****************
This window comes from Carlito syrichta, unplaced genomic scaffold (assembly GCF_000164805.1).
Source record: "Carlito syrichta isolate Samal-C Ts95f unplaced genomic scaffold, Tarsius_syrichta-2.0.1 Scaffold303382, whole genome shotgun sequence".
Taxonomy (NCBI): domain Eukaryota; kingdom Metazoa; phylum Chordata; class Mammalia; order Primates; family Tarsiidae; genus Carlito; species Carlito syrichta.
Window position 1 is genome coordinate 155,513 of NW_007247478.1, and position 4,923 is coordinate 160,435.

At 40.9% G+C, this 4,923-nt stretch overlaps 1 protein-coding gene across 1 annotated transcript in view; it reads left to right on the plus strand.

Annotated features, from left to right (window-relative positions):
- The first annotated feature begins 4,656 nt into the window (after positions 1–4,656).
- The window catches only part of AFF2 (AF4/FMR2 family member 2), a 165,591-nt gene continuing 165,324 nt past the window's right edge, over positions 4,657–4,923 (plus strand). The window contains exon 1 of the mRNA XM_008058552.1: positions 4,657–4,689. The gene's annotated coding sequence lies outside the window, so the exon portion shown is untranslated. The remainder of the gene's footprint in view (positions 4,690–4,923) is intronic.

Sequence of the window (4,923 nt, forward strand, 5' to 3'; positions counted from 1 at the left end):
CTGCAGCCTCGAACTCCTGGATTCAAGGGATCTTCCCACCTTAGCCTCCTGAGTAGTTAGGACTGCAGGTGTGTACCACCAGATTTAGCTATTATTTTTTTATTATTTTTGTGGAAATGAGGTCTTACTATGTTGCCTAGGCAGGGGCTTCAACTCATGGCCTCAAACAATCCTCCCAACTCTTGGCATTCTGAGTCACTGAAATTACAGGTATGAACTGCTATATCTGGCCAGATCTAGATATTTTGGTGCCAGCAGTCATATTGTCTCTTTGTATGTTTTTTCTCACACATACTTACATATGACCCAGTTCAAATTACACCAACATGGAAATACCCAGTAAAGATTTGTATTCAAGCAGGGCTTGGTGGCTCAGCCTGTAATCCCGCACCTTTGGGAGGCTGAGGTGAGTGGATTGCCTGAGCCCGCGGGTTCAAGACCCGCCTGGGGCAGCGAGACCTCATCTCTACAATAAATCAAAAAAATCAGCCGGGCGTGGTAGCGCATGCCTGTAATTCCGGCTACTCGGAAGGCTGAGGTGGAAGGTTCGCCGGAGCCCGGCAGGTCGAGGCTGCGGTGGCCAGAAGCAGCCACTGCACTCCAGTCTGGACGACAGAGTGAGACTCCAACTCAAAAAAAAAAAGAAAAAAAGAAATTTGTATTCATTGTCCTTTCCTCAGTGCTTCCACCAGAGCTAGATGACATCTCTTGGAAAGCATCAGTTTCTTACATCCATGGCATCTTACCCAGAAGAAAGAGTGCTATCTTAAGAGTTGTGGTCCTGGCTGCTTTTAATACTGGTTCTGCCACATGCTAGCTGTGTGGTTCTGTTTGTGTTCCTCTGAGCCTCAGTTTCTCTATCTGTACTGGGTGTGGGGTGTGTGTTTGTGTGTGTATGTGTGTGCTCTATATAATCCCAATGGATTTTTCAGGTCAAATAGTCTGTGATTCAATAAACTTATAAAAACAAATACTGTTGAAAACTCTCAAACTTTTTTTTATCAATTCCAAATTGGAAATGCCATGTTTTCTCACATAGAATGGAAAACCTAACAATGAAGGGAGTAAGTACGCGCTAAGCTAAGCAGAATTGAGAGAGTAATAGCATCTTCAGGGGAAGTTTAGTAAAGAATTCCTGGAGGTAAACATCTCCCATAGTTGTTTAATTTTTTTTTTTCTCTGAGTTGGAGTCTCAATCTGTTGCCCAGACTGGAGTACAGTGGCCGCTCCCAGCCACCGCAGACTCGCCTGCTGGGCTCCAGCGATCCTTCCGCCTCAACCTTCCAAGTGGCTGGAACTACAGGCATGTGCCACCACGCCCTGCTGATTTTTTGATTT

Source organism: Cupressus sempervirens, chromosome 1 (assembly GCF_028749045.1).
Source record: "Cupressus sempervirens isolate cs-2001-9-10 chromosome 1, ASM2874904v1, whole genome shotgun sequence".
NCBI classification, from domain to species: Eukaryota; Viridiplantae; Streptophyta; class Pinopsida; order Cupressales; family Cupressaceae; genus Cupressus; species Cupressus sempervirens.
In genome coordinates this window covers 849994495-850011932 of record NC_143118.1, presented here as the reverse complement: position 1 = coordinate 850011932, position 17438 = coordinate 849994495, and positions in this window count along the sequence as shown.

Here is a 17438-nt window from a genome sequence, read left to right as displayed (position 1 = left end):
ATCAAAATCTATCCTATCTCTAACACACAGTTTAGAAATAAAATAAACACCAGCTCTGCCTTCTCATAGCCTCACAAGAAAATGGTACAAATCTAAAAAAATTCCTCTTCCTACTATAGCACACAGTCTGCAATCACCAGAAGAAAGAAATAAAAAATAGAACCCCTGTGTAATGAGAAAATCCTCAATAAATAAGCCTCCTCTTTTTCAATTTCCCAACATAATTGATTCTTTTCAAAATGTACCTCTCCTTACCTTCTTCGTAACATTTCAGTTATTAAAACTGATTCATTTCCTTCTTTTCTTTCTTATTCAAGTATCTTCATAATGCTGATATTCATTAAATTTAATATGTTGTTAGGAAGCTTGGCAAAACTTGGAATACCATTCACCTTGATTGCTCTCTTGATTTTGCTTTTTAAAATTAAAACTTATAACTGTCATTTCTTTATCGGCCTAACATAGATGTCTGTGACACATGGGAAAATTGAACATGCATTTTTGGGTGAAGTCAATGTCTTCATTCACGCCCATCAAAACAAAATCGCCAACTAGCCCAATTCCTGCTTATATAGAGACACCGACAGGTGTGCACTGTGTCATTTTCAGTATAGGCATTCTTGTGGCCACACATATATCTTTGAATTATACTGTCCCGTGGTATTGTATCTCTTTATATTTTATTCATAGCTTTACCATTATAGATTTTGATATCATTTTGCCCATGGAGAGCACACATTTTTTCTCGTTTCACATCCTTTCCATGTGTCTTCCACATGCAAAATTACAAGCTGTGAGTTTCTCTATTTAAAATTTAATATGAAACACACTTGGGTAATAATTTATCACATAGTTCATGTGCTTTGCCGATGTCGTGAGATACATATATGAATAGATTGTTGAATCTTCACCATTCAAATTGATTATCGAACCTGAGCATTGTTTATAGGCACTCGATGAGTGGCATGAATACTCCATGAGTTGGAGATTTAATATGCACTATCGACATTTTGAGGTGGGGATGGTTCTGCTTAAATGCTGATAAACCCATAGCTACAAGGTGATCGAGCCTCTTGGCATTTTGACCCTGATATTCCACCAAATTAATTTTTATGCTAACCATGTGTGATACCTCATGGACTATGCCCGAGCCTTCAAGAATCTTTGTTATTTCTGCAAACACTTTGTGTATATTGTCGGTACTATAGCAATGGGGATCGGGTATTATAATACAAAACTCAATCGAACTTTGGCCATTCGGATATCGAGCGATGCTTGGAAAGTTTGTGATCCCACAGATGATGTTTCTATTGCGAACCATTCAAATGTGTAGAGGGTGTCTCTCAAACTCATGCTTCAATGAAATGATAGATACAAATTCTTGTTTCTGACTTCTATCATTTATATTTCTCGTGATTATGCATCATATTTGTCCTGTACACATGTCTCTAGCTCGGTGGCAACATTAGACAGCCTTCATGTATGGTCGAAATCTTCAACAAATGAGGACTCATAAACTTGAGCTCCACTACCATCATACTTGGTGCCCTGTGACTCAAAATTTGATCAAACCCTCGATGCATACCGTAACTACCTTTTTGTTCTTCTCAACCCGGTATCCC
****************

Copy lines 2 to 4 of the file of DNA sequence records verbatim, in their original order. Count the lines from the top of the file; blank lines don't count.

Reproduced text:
Source record: "Carlito syrichta isolate Samal-C Ts95f unplaced genomic scaffold, Tarsius_syrichta-2.0.1 Scaffold303382, whole genome shotgun sequence".
Taxonomy (NCBI): domain Eukaryota; kingdom Metazoa; phylum Chordata; class Mammalia; order Primates; family Tarsiidae; genus Carlito; species Carlito syrichta.
Window position 1 is genome coordinate 155,513 of NW_007247478.1, and position 4,923 is coordinate 160,435.